When parents separate, each parent is equally responsible for providing for the financial needs of their children. If the parents cannot agree about child support, the court may get involved and make an order for child support. Child support is usually required until the children turn 18 (or 19 if they are still in high school full time).
Check out our video on how to get a child support order.
To get a child support order:
- Either parent can ask the judge to make a child support order, or
Either parent can go to the Mendocino Department of Child Support Services (DCSS) to get help in opening a child support case, paying and collecting child support payments, or enforcing a child support order that was already made in another family law case.
You can also work out an agreement with the other parent.
How to Get or Change a Child Support Order
If you and your child’s other parent cannot agree to child support, one of you will have to file papers in court to ask for it. Child support can also be ordered as part of a case filed by the Department of Child Support Services (DCSS).
To ask for a court date you must have an existing case with the other parent of your children or start a new case at the same time. The type of case you must have or start can be:
- Child Support Case with the Local Child Support Agency or DCSS
- Divorce or Legal Separation
- Parentage (Paternity)
- Petition for Custody and Support of Minor Children
- Domestic Violence Restraining Order
If you need to start a child support case
If you are sure you need to start a case, choose a type of case below:
- Go to the Mendocino Department of Child Support Services
- Click for info to start a divorce or legal separation case
- Click for an online program that helps you fill out the forms to open a parentage (paternity) case
- Or, check out our Parentage flowchart to see all the steps you have to follow, links to forms, and info.
- Click for info to start a domestic violence restraining order case
- Click for an online program for a petition for custody and support case
If you don’t have one of these cases and need help, or if you are not sure, contact the Self-Help Center.
If you already have a case
Once you have an open case and want to get your first child support order OR want to change an existing order, you will need to fill out:
You can use a program to fill out the Request for Order and all the related forms online. This program also allows you to e-file your forms:
Once you fill out the FL-300 and any attachments, there are more steps you will have to follow.
If you want to change a child support order, the judge can only change it back to the date you file your Request for Order (FL-300) with the court.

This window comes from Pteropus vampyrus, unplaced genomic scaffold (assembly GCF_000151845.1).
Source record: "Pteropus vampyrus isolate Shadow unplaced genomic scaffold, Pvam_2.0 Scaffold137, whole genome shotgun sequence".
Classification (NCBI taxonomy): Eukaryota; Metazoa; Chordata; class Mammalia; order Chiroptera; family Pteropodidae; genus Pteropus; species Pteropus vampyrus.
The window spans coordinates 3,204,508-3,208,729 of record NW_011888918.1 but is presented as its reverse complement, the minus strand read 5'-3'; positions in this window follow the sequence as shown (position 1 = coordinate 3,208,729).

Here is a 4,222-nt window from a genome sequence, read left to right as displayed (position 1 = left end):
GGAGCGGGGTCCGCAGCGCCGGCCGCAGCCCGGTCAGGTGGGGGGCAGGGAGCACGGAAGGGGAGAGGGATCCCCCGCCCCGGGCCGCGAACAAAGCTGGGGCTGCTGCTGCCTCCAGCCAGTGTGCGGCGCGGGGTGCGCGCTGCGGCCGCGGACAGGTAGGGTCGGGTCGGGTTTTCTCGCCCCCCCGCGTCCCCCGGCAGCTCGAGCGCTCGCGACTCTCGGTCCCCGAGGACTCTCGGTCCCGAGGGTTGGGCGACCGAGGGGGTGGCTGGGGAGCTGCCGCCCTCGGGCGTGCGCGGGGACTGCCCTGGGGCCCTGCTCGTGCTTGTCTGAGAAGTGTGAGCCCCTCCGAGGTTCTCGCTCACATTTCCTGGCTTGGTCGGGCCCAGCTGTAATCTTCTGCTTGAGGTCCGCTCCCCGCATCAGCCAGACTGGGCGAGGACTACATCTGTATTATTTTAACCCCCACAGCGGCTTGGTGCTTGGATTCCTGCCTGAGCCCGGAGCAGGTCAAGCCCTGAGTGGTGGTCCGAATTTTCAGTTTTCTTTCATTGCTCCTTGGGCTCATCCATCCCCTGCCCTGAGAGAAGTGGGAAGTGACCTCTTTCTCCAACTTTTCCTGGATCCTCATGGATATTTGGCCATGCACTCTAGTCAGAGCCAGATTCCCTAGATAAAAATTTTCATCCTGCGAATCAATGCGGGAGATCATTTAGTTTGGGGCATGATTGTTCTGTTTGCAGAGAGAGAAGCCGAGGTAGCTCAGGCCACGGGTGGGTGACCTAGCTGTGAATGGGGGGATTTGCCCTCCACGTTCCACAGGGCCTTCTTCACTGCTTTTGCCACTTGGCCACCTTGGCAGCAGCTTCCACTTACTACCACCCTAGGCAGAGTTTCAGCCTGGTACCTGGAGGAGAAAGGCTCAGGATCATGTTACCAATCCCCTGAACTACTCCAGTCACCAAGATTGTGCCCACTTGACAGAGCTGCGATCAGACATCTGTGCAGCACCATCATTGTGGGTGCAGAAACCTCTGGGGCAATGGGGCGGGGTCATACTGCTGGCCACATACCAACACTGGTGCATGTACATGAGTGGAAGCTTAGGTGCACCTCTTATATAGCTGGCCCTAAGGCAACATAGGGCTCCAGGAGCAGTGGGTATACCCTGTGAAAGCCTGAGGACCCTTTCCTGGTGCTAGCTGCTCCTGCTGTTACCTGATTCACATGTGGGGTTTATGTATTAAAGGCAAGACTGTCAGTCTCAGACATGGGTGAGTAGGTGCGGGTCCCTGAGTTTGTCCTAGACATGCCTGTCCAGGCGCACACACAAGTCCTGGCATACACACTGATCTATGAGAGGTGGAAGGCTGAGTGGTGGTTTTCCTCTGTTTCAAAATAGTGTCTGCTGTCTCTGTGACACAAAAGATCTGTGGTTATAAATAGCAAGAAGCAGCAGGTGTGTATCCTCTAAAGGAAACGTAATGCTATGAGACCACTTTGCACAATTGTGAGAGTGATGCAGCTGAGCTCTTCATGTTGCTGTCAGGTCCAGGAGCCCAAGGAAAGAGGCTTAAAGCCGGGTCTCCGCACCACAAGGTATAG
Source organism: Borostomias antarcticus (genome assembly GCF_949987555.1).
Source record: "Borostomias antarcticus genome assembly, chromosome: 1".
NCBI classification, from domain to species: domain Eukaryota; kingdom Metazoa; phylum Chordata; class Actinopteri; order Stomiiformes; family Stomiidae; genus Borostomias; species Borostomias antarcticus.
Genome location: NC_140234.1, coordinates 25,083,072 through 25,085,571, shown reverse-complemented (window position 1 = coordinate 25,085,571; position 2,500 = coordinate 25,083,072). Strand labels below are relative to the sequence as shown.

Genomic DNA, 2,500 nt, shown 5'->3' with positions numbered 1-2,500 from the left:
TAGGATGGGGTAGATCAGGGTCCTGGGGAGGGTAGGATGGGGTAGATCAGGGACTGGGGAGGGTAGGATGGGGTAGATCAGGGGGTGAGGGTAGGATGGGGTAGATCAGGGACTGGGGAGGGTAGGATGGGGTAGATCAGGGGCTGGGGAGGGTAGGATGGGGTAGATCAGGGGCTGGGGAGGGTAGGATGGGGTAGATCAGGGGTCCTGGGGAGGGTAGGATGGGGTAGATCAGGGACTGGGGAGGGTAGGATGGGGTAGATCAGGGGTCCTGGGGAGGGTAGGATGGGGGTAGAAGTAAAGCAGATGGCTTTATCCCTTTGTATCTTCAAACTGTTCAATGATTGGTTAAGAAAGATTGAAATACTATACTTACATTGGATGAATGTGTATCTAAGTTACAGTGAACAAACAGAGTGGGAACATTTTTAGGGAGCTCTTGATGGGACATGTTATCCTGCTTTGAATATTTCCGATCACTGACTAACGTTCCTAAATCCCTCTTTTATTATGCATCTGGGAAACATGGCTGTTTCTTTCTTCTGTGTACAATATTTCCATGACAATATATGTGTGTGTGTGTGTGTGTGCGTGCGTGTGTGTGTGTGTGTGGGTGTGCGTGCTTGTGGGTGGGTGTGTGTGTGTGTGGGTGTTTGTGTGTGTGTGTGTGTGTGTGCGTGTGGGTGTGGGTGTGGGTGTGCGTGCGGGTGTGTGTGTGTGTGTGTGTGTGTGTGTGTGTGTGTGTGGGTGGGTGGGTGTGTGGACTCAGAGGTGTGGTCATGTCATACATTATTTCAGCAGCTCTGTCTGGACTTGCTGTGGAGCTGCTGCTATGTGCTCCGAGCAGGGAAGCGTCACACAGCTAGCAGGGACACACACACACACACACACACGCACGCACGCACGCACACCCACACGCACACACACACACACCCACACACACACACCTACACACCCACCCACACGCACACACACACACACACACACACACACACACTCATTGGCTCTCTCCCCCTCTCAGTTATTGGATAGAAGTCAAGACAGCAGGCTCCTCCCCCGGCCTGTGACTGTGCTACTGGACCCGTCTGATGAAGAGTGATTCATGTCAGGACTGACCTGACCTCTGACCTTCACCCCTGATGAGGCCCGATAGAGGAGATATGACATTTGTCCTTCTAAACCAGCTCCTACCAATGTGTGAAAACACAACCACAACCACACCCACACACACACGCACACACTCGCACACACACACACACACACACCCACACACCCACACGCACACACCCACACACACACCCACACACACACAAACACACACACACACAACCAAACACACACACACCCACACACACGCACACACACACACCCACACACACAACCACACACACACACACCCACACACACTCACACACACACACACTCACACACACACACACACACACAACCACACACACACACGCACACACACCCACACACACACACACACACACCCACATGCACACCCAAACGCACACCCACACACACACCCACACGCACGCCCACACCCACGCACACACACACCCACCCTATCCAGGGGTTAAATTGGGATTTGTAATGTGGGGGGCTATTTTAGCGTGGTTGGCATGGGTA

- For example, if you lose your job and can no longer pay the child support amount and need it adjusted, the judge can only order the change back to the date you file and NOT the date you lost your job. So it is very important you file your papers in court as soon as possible. Contacting the Department of Child Support Services is not enough in these cases.
Respond to Child Support Papers
If you need to respond to child support papers filed by the other parent or by the Department of Child Support Services, do so right away. If you don't respond and provide your information, the judge may make a child support order against you without you having any say.
What form you use to respond will depend on what papers exactly you got. Usually, you will get blank response forms with whatever papers you are served. You can use those forms to respond.
If there is a court date for child support coming up, you will most likely need:
But there may be other forms you need. The Self-Help Center can help you.
How Child Support is Calculated
California has a statewide formula (called a "guideline") to determine how much child support should be paid.
If the parents cannot agree on an amount, the judge will decide the child support amount based on the guideline.
The guideline mainly takes into account:
- How much money the parents earn or can earn,
- How much other income each parent receives (like rental income or unemployment or disability),
- How many children the parents have together,
- How much time each parent spends with their children,
- The tax filing status of each parent,
- Support of children from other relationships (not counting step-children),
- Health insurance costs,
- Mandatory union dues, and
- Mandatory (not voluntary) retirement contributions.
The child support order may also order the parents to share the costs for:
- Child care to allow the parent to work or to get training or education for work skills,
- Children’s reasonable health-care expenses,
- Traveling for visitation from one parent to another,
- Children’s educational needs, and
- Other special needs of the children.
The judge may order something different than the guideline amount in very limited cases. The Self-Help Center can help you understand what kinds of cases may be exceptions.
To estimate how much child support the judge may order in your case, go to the California Guideline Child Support Calculator. To understand how to fill in the information in the Child Support Calculator, download the User Guide.
Keep in mind that using the Calculator on your own can be confusing. If you do not put in the numbers in the right places, you may get the wrong results. Get help from the Self-Help Center if you want to make sure your calculations are right.